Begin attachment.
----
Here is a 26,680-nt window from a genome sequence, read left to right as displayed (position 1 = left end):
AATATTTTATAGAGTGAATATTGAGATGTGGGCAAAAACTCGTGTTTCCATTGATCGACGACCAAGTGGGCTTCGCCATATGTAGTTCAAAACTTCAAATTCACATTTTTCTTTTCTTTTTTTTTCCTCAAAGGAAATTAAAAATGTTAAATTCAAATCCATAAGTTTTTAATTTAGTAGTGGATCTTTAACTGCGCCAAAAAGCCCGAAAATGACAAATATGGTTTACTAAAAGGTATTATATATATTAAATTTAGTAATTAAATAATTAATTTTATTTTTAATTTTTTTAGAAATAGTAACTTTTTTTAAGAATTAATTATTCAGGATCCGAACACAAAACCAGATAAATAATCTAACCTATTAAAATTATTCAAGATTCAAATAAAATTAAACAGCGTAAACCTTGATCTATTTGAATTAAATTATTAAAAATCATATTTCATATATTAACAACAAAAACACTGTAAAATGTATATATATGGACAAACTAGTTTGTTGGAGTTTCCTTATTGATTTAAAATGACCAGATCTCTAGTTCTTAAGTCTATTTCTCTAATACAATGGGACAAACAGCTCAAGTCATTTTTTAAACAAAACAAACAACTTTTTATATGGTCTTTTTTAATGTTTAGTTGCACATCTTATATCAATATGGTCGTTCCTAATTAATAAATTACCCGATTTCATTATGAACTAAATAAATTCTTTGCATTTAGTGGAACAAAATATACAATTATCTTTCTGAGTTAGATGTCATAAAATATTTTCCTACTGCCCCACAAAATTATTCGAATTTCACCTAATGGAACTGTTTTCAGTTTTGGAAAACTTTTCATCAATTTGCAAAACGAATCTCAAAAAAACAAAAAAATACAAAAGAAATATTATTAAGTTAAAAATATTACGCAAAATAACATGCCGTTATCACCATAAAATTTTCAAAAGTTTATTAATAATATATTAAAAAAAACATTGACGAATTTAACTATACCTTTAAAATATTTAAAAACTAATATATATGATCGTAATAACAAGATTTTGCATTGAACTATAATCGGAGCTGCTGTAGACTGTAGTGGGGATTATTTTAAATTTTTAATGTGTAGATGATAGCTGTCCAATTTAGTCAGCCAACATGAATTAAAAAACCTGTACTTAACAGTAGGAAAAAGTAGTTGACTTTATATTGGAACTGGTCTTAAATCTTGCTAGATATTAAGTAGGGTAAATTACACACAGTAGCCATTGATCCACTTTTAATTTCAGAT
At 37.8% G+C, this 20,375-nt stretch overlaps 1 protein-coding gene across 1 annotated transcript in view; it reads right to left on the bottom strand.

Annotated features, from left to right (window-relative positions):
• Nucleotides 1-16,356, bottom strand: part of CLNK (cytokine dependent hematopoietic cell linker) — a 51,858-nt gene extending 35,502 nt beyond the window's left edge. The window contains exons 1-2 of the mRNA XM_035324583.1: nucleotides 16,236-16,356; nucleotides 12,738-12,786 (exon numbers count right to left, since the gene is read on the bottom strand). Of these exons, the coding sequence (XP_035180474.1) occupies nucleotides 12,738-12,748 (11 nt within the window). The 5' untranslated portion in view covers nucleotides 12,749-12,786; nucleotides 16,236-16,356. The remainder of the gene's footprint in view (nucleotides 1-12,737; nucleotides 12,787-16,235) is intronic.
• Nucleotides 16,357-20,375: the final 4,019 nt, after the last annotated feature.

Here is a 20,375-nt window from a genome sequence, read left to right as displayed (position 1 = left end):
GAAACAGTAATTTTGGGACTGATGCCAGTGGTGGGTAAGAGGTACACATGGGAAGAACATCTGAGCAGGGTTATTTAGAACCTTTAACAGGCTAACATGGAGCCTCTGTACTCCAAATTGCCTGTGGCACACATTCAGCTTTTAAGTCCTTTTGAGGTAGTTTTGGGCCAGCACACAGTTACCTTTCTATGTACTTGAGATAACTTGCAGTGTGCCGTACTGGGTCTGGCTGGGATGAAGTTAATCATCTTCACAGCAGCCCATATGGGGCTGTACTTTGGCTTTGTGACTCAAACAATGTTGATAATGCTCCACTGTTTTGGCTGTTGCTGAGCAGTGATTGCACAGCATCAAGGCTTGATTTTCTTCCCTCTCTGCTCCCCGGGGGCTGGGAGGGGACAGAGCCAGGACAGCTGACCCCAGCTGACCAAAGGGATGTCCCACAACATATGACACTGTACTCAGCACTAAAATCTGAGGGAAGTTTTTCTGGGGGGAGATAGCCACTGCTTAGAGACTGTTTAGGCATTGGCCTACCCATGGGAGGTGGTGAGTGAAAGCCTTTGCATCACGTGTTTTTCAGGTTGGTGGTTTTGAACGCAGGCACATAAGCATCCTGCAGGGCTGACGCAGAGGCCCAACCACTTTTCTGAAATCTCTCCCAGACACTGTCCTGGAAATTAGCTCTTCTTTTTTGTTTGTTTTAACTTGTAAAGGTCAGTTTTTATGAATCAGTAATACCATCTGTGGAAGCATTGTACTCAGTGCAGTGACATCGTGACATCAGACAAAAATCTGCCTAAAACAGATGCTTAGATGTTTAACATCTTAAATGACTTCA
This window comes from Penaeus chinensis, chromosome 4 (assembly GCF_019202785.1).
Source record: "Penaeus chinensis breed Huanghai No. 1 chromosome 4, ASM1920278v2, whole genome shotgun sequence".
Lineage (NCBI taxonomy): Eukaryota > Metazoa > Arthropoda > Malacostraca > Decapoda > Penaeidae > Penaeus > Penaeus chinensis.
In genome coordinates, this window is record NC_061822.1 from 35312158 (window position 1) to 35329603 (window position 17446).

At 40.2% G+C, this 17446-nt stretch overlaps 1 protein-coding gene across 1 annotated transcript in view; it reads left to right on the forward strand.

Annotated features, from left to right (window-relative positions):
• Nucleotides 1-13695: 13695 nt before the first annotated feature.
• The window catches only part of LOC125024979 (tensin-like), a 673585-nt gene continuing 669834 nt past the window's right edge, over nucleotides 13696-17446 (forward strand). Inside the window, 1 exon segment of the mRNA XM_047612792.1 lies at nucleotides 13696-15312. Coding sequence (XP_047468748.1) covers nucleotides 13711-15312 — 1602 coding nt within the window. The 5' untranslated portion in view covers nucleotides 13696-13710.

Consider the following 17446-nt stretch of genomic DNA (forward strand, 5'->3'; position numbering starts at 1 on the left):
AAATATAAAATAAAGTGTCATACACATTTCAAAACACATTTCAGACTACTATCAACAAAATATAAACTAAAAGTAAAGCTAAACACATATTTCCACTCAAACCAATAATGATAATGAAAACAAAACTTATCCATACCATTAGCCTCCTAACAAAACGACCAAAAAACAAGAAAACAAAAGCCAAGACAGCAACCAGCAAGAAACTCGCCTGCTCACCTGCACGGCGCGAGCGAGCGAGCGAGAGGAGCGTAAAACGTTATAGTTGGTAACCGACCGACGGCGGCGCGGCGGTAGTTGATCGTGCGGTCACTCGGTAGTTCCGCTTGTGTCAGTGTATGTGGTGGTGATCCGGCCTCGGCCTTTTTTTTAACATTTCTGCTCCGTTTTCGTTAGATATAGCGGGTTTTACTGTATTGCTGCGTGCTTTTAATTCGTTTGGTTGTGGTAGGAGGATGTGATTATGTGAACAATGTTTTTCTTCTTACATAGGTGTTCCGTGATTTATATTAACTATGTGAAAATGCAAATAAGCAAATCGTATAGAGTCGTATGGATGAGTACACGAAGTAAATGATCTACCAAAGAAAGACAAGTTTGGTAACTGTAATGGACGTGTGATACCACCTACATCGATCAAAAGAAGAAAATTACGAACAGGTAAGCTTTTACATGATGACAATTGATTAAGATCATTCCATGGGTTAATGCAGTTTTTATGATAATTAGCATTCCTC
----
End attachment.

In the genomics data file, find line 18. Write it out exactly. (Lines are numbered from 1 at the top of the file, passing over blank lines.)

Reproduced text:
AAATATAAAATAAAGTGTCATACACATTTCAAAACACATTTCAGACTACTATCAACAAAATATAAACTAAAAGTAAAGCTAAACACATATTTCCACTCAAACCAATAATGATAATGAAAACAAAACTTATCCATACCATTAGCCTCCTAACAAAACGACCAAAAAACAAGAAAACAAAAGCCAAGACAGCAACCAGCAAGAAACTCGCCTGCTCACCTGCACGGCGCGAGCGAGCGAGCGAGAGGAGCGTAAAACGTTATAGTTGGTAACCGACCGACGGCGGCGCGGCGGTAGTTGATCGTGCGGTCACTCGGTAGTTCCGCTTGTGTCAGTGTATGTGGTGGTGATCCGGCCTCGGCCTTTTTTTTAACATTTCTGCTCCGTTTTCGTTAGATATAGCGGGTTTTACTGTATTGCTGCGTGCTTTTAATTCGTTTGGTTGTGGTAGGAGGATGTGATTATGTGAACAATGTTTTTCTTCTTACATAGGTGTTCCGTGATTTATATTAACTATGTGAAAATGCAAATAAGCAAATCGTATAGAGTCGTATGGATGAGTACACGAAGTAAATGATCTACCAAAGAAAGACAAGTTTGGTAACTGTAATGGACGTGTGATACCACCTACATCGATCAAAAGAAGAAAATTACGAACAGGTAAGCTTTTACATGATGACAATTGATTAAGATCATTCCATGGGTTAATGCAGTTTTTATGATAATTAGCATTCCTC